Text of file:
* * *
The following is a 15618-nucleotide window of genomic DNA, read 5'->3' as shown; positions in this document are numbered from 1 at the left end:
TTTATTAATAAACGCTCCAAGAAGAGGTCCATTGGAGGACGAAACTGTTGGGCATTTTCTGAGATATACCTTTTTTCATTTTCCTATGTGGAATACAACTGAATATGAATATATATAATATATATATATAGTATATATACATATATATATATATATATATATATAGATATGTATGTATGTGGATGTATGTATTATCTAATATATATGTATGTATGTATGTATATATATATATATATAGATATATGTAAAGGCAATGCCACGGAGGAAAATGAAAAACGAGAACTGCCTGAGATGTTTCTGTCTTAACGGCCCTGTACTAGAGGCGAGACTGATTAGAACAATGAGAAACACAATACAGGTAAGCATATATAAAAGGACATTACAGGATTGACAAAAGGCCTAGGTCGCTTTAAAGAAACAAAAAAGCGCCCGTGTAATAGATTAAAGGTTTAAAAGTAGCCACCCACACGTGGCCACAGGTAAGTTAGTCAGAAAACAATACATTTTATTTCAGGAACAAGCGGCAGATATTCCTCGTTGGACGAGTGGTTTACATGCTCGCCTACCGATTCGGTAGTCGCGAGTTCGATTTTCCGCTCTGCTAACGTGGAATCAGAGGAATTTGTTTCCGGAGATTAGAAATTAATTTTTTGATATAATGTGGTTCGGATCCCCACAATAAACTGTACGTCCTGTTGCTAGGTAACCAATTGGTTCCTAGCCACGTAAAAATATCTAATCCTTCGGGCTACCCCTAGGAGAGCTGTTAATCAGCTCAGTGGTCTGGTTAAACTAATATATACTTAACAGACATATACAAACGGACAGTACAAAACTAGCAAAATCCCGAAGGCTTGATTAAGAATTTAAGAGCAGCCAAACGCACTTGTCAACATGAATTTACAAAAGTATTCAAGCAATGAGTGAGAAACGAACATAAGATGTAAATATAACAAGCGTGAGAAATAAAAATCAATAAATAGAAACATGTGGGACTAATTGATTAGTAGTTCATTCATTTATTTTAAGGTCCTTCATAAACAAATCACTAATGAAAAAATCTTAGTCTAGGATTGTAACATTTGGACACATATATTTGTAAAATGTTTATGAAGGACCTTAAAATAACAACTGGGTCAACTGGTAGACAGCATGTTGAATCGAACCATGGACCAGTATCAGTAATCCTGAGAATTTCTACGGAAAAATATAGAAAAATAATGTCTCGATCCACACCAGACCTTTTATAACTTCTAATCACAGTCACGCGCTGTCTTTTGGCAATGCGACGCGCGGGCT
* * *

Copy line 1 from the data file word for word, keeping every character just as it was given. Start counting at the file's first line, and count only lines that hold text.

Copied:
The following is a 15618-nucleotide window of genomic DNA, read 5'->3' as shown; positions in this document are numbered from 1 at the left end: